I have had more than my fair share of derision on this site for suggesting that there’s something a tad fishy about Ireland’s export numbers – and for suggesting that some people in Dublin are realising, at last, that Brexit might just be terrible for Ireland (and very good for Northern Ireland).
I had hinted in this article that there’s an awful lot of pharma moving between Ireland and Antwerp and Ireland the USA. Most seems to be something to do with big pharmaceutical companies setting up shop in the EU’s very own corporate tax haven. I also argued that core, indigenous exporting from Ireland to the UK (or through the UK to the continental EU) is likely to be hurt by Ireland’s sudden isolation from its most important markets.
But now there are also some questions being asked about Ireland’s headline growth rates – rates that seem to stretch credulity. If these growth rates – badges of honour to show Ireland’s shining success in the EU – are flawed, what does this say about Ireland’s prospects in a post-Brexit EU?
In a recent article by Victor Duggan the economist highlights the incredulity shown by others to Ireland’s headline growth rates. For example, Paul Krugman, the NY Times star-Economist, described Ireland’s 2015 headline growth rate of 26pc as ‘leprechaun economics’. Another Economist, Jim Power, described the number thus: “There’s clearly a lot of balance sheet accounting transactions going on that are seriously distorting what is happening in the economy.”
Duggan argues that part of the reason the GDP numbers are so high is because of the bizarre way huge FDI wins (e.g. big pharma companies setting up shop in Ireland) are reported in the official numbers:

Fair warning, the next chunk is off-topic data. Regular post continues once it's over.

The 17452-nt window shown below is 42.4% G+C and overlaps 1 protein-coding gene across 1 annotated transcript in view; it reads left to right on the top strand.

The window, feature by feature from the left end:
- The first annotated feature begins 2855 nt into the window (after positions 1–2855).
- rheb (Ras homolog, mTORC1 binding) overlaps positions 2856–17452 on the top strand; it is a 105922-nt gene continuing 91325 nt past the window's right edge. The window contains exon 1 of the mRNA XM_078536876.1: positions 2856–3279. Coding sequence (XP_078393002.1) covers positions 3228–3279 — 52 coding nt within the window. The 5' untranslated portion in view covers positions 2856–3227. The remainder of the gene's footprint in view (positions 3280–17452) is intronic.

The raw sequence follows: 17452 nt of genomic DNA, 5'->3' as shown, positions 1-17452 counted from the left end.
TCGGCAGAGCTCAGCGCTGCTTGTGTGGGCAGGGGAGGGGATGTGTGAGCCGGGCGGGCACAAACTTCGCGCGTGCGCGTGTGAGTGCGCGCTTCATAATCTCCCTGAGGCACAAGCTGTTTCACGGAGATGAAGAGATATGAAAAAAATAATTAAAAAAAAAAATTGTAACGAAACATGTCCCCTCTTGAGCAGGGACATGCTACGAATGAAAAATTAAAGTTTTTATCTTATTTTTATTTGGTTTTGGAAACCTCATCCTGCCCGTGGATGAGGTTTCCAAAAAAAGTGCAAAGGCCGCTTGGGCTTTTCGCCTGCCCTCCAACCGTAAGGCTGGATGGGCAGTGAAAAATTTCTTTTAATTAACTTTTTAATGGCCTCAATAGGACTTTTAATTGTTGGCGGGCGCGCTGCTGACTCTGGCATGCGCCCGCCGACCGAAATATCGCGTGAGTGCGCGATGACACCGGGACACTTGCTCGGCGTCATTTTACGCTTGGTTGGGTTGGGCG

Through an accounting and statistical sleight of hand, this is recorded as an investment in Ireland, but often also as an import of intellectual property from the multinational’s previous home country.
Thus, little or no cash may change hands. Even if some jobs are created in the host country, these pale into insignificance compared to the amount of money in play. This is not productive investment as we conventionally understand it.
The over-stating of growth (and investment) also allows the government to more easily achieve its deficit targets, thereby reducing the need for austerity programmes – and letting the public spending tap to be turned on again.
Clearly the Irish economy has underlying growth but the fact that questions are being asked about the official numbers may also result in some questions being asked about Ireland’s draconian personal taxation rates and public sector wage inflation. It may be time to cut the Blarney and focus again on some fundamentals. A good starting point might be how Ireland will cope in a post-Brexit EU and what options it may need to consider to hang on to any growth at all.